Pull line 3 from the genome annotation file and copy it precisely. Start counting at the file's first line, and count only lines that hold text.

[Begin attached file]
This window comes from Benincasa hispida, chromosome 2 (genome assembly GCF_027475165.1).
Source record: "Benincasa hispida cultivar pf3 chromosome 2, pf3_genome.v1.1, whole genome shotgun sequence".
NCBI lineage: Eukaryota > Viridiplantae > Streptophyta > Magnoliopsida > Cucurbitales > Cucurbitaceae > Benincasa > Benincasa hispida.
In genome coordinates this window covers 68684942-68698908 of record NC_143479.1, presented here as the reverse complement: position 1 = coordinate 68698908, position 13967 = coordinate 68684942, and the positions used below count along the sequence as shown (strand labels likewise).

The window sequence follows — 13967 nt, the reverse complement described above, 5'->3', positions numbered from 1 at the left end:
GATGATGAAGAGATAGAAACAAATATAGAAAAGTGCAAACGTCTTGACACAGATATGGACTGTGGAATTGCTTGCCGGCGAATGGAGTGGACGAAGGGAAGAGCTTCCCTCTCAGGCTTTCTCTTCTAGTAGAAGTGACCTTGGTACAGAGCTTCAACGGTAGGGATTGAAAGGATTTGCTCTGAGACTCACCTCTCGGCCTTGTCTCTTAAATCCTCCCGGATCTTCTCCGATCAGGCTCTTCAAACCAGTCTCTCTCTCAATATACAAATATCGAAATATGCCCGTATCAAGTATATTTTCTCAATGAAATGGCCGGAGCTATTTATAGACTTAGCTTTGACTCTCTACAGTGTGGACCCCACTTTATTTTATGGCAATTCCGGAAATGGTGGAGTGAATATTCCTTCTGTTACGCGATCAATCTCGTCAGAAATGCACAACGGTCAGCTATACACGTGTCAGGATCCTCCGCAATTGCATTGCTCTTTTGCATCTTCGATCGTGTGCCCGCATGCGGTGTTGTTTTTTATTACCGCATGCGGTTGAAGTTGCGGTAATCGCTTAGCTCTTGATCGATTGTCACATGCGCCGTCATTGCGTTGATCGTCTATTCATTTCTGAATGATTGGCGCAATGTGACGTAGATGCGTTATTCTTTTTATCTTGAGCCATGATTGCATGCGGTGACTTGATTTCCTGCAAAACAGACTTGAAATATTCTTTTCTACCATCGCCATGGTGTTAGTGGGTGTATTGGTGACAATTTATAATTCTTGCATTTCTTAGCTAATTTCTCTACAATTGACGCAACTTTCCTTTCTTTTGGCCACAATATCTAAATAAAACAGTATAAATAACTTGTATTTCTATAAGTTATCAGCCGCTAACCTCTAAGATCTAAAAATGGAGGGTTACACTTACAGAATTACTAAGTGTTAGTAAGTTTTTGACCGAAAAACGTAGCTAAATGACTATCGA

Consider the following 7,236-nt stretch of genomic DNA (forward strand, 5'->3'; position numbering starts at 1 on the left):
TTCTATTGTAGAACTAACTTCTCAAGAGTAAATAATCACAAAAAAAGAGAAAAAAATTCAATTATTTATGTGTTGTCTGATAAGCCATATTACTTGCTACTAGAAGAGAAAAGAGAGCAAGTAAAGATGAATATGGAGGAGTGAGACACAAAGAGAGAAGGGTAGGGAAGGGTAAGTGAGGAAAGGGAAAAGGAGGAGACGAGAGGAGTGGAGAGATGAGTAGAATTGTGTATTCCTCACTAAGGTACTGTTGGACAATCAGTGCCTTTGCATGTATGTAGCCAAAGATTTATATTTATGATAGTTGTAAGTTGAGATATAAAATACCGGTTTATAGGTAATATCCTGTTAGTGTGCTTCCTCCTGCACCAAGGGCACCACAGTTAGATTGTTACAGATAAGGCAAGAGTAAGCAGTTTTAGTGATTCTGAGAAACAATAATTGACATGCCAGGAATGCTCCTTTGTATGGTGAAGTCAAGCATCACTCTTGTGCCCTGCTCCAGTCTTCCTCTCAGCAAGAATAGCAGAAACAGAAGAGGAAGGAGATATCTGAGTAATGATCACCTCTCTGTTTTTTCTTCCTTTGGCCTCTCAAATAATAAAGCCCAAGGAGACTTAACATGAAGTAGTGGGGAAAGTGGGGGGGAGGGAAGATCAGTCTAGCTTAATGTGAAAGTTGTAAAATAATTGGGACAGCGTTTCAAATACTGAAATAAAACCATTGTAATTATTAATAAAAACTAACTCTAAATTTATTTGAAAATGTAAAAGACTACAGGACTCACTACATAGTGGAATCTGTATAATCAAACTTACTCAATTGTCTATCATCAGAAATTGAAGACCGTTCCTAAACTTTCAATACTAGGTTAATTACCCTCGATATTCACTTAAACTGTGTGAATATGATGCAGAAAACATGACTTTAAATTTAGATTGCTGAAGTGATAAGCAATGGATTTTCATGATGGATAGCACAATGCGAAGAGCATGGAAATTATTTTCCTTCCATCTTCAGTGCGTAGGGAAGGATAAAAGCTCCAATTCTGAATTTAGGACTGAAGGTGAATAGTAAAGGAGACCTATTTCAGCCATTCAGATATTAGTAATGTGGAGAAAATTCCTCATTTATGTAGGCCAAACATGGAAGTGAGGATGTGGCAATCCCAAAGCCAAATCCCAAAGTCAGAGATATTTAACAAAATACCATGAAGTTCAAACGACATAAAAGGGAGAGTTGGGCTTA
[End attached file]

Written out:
NCBI lineage: Eukaryota > Viridiplantae > Streptophyta > Magnoliopsida > Cucurbitales > Cucurbitaceae > Benincasa > Benincasa hispida.